Tao Yuan-Ming (372?-427), Living in the Country
(tr. Yang Chi-sing):
At the foot of the south mountain I sow beans;
The weeds tangle them, the bean shoots are weak.
I rise early and scratch in the wilderness.
Under the moonlight I return with my hoe on my shoulder.
The footpath between the furrows so narrow, the grasses so long
That my clothes are moistened with dew.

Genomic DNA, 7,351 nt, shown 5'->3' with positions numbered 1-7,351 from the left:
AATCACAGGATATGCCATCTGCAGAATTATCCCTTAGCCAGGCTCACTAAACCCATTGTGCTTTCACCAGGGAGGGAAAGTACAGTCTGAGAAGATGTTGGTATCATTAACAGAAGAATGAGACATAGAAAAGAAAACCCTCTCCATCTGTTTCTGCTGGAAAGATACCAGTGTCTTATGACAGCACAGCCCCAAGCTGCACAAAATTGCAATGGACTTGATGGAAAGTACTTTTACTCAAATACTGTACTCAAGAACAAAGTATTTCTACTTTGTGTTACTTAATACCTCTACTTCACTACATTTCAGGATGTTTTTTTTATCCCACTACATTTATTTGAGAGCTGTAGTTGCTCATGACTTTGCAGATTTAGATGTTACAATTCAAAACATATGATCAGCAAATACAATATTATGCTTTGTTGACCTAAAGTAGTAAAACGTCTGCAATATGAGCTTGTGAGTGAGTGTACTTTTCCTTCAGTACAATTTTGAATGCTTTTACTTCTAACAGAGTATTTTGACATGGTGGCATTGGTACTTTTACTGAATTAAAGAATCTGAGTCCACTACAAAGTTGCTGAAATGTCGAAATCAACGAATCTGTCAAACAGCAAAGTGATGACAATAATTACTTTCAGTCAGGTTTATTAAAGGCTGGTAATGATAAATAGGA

Why should I care when my clothes are wet?
I only hope to make myself a hermit.
The same (tr. Burton Watson):
I planted beans at the foot of the southern mountain;
weeds flourished, but my bean shoots were few.
I get up at dawn, work to clear away the tangle;
wrapped in moonlight, I shoulder my hoe and come home.
The path is narrow, grass and trees tall;
the evening dew wets my clothes.
Wet clothes—they're not worth a worry,
just so my hopes aren't disappointed!